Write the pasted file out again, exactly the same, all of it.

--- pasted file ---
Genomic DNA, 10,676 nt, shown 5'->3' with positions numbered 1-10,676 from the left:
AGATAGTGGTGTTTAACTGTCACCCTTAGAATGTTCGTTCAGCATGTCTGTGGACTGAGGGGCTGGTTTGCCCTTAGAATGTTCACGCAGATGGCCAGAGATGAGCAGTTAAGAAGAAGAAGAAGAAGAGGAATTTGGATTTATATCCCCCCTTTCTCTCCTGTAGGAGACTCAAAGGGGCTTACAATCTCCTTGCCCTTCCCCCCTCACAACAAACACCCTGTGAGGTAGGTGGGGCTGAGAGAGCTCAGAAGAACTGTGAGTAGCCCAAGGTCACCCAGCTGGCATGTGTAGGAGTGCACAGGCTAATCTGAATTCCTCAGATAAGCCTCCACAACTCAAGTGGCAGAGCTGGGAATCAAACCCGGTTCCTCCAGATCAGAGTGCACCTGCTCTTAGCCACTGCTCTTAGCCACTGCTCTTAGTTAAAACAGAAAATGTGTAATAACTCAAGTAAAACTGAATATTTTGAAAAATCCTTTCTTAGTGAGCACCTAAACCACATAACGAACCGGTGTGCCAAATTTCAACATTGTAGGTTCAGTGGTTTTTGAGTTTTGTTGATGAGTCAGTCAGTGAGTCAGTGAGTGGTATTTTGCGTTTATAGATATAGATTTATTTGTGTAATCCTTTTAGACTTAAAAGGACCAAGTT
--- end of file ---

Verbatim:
Genomic DNA, 10,676 nt, shown 5'->3' with positions numbered 1-10,676 from the left:
AGATAGTGGTGTTTAACTGTCACCCTTAGAATGTTCGTTCAGCATGTCTGTGGACTGAGGGGCTGGTTTGCCCTTAGAATGTTCACGCAGATGGCCAGAGATGAGCAGTTAAGAAGAAGAAGAAGAAGAGGAATTTGGATTTATATCCCCCCTTTCTCTCCTGTAGGAGACTCAAAGGGGCTTACAATCTCCTTGCCCTTCCCCCCTCACAACAAACACCCTGTGAGGTAGGTGGGGCTGAGAGAGCTCAGAAGAACTGTGAGTAGCCCAAGGTCACCCAGCTGGCATGTGTAGGAGTGCACAGGCTAATCTGAATTCCTCAGATAAGCCTCCACAACTCAAGTGGCAGAGCTGGGAATCAAACCCGGTTCCTCCAGATCAGAGTGCACCTGCTCTTAGCCACTGCTCTTAGCCACTGCTCTTAGTTAAAACAGAAAATGTGTAATAACTCAAGTAAAACTGAATATTTTGAAAAATCCTTTCTTAGTGAGCACCTAAACCACATAACGAACCGGTGTGCCAAATTTCAACATTGTAGGTTCAGTGGTTTTTGAGTTTTGTTGATGAGTCAGTCAGTGAGTCAGTGAGTGGTATTTTGCGTTTATAGATATAGATTTATTTGTGTAATCCTTTTAGACTTAAAAGGACCAAGTT